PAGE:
Nuno Bettencourt says most guitarists “could not in their lifetime” play with Rihanna – even Slash

The Extreme rocker attributes the difficulty of the gig to the variety of Rihanna’s musical styles.

Playing guitar for pop icon Rihanna is by no means an easy gig, says Extreme rocker Nuno Bettencourt, who’s performed with the star’s live band on every one of her world tours since 2009.

In a recent interview with Planet Rock, the guitarist claims that a majority of the electric guitar players he looks up to – even Slash – would not be able handle a set with RiRi given the demands of the gig.

“When somebody like Rihanna reaches out to you to perform everybody thinks ‘oh, that’s cute. It’s a pop artist, whatever,’” Bettencourt says. “Let me tell you something, what I had to do night after night… put on a reggae hat [for one song] with a reggae feel, and go into R&B, then go into some punk rock and pop rock that she did, and then club tracks. All sorts of [things], all those different feels.”

“I’m sorry, most of the guitar players who I admire could not in their lifetime play that gig,” he adds. “I mean that in the most complimentary way possible.”

“Slash is one of the greatest rock guitar players of all time but I guarantee – and he’d be the first to tell you – that if he jumps up and he’s got to play a clean intro to Rude Boy from Rihanna, it ain’t happening.”

Rihanna and Nuno Bettencourt
Image: Associated Press / Alamy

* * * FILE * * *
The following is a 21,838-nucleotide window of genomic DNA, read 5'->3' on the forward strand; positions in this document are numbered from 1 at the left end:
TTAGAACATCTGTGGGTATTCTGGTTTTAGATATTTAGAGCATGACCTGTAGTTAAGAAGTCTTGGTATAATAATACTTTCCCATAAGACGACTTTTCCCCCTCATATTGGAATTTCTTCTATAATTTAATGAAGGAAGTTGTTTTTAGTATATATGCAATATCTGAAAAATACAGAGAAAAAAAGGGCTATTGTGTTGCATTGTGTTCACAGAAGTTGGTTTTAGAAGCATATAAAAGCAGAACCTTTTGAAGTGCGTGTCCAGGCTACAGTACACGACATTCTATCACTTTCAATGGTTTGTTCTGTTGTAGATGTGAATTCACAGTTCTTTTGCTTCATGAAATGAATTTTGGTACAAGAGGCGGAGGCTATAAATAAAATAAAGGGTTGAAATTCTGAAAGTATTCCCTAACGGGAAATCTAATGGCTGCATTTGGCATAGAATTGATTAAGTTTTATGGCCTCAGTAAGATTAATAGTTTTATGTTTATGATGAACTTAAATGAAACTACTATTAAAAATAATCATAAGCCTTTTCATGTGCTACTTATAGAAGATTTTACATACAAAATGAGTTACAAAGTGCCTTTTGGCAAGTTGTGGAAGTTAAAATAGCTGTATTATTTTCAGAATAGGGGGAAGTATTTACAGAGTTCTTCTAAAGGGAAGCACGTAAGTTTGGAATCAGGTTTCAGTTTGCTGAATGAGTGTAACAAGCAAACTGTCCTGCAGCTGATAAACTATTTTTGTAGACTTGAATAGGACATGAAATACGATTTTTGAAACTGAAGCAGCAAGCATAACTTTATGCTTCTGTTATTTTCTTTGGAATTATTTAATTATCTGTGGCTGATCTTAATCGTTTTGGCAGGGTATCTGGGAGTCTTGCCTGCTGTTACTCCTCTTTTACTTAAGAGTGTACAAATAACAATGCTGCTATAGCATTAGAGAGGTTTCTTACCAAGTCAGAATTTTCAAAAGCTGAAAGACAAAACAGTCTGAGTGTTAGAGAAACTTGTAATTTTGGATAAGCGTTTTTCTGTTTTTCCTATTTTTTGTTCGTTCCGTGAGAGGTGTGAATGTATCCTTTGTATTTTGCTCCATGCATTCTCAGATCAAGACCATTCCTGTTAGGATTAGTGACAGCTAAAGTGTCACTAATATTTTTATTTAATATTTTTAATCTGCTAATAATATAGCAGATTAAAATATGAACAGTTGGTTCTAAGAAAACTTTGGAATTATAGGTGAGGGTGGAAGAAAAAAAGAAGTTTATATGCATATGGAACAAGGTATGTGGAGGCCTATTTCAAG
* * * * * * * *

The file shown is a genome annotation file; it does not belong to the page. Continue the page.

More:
Bettencourt continues: “I believe that if I wasn’t that diverse musically and accept everything I grew up on, there’s no way that I would have been in these rooms. And also being open, being an open musician in the sense of ‘up for anything.’”

In other news, the Nuno Bettencourt opined that rock fans of today are not starved for guitar playing but for “the mythology of rock ‘n’ roll”.

Addressing the attention and praise awarded to Extreme’s recent single Rise – and in particular, his lead guitar parts – Bettencourt says, “I think what really got people excited, was that they weren’t only seeing a guitar player and a solo they liked, they were seeing a guitar solo in a song with arrangements and harmonies and a band and chemistry, a video where a band was passionate, and fire.”

“What has been missing is not just the guitar playing, or not even the guitar playing. I think it’s mostly the mythology of rock ‘n’ roll. You know what I mean?”

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